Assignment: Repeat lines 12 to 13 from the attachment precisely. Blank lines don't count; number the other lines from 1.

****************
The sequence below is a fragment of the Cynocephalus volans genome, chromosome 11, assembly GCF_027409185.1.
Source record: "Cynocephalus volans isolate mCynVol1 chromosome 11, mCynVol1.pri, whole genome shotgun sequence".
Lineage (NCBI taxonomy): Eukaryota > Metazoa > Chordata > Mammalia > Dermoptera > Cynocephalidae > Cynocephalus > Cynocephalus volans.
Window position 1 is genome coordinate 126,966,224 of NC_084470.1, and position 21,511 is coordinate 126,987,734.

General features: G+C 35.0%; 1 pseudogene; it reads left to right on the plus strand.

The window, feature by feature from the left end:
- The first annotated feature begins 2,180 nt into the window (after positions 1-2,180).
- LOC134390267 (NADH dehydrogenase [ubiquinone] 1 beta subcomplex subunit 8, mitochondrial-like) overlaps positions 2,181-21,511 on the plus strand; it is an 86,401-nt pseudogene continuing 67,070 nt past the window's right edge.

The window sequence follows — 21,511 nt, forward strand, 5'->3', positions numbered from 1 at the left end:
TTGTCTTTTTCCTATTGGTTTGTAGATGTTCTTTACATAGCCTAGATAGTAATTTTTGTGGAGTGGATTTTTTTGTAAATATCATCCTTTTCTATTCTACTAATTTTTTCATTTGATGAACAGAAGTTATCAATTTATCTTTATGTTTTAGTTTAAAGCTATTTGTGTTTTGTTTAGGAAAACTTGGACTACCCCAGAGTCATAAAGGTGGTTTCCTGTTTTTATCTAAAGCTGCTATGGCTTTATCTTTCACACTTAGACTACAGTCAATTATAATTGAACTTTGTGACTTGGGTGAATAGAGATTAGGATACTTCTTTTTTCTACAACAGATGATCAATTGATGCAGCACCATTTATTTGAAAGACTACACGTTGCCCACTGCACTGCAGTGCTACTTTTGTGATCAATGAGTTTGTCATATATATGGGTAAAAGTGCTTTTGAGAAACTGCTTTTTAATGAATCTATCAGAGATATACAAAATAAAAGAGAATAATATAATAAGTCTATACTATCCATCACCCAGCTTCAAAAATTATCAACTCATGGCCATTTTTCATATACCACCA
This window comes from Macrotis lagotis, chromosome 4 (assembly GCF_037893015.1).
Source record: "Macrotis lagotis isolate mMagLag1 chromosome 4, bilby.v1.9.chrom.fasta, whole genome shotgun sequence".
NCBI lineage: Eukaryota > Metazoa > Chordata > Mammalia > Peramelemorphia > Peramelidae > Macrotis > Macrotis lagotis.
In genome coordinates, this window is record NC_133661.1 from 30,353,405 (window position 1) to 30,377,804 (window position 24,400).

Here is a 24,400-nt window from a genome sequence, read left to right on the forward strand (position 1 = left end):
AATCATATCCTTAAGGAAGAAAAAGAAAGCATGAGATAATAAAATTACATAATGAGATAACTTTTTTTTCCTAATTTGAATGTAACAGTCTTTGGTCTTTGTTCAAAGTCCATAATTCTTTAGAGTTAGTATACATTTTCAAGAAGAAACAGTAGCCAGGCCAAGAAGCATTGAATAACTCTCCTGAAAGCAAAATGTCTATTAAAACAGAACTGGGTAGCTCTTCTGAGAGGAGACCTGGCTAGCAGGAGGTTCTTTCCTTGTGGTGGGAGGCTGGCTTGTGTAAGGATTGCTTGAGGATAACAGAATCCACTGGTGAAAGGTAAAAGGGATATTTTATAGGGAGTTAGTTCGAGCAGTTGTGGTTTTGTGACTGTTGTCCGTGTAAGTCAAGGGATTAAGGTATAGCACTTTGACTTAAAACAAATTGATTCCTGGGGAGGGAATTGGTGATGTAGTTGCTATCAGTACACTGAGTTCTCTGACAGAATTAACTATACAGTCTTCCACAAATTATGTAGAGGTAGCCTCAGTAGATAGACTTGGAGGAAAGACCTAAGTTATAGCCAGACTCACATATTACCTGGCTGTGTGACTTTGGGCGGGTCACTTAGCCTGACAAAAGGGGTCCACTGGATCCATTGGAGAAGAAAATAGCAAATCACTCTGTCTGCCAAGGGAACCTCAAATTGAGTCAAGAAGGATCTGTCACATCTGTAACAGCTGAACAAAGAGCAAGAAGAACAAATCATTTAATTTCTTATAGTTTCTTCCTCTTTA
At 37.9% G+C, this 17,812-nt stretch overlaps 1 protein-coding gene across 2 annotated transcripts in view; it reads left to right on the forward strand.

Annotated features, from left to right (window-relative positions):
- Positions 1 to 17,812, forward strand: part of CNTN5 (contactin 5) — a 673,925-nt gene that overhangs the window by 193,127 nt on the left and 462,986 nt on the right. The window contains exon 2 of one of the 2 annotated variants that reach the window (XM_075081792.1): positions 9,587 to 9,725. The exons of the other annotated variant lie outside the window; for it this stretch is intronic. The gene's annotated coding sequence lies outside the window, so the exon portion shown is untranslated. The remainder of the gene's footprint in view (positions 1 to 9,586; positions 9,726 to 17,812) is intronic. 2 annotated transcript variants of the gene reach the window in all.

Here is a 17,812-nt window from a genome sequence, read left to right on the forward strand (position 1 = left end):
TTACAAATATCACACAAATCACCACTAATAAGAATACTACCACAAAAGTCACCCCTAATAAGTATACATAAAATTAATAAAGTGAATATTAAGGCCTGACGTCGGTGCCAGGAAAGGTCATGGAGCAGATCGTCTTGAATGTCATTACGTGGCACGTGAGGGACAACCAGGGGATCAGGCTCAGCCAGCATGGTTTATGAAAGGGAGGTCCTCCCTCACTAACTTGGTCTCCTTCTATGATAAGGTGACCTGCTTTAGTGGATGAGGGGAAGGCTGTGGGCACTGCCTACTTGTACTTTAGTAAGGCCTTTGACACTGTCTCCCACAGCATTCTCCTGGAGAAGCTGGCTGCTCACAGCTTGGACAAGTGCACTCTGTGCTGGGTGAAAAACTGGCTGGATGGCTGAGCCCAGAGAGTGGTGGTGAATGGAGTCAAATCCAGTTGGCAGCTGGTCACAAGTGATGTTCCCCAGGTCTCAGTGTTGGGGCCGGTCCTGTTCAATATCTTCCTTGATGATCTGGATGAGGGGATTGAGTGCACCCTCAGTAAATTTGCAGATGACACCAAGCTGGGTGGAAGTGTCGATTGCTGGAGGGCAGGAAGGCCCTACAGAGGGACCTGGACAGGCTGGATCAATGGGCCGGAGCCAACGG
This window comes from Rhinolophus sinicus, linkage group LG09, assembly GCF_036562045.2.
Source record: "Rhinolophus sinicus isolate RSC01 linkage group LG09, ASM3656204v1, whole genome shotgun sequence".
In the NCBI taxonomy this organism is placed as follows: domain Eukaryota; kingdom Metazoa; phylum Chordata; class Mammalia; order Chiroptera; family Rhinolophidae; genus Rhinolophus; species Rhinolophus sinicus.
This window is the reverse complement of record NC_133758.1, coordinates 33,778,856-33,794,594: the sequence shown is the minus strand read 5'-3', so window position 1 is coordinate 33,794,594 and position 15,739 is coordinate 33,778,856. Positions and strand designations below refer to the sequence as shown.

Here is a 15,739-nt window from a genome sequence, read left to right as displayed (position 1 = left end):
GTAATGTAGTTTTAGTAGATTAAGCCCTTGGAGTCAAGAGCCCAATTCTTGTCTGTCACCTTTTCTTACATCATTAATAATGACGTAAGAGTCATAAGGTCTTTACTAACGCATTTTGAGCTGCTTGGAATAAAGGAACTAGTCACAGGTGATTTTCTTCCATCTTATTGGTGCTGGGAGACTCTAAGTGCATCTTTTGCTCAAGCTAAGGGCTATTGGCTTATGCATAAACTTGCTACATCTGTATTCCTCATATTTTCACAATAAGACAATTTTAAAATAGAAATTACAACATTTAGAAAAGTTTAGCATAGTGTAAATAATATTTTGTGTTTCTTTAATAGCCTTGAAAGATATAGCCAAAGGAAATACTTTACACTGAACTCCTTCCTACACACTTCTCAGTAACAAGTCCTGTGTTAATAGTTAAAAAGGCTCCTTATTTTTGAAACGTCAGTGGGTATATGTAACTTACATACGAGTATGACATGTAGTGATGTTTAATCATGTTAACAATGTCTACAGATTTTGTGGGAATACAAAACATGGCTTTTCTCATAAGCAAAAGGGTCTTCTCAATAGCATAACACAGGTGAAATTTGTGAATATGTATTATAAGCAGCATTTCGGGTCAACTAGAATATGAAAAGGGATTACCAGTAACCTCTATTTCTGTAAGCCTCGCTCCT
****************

Source record: "Macrotis lagotis isolate mMagLag1 chromosome 4, bilby.v1.9.chrom.fasta, whole genome shotgun sequence".
NCBI lineage: Eukaryota > Metazoa > Chordata > Mammalia > Peramelemorphia > Peramelidae > Macrotis > Macrotis lagotis.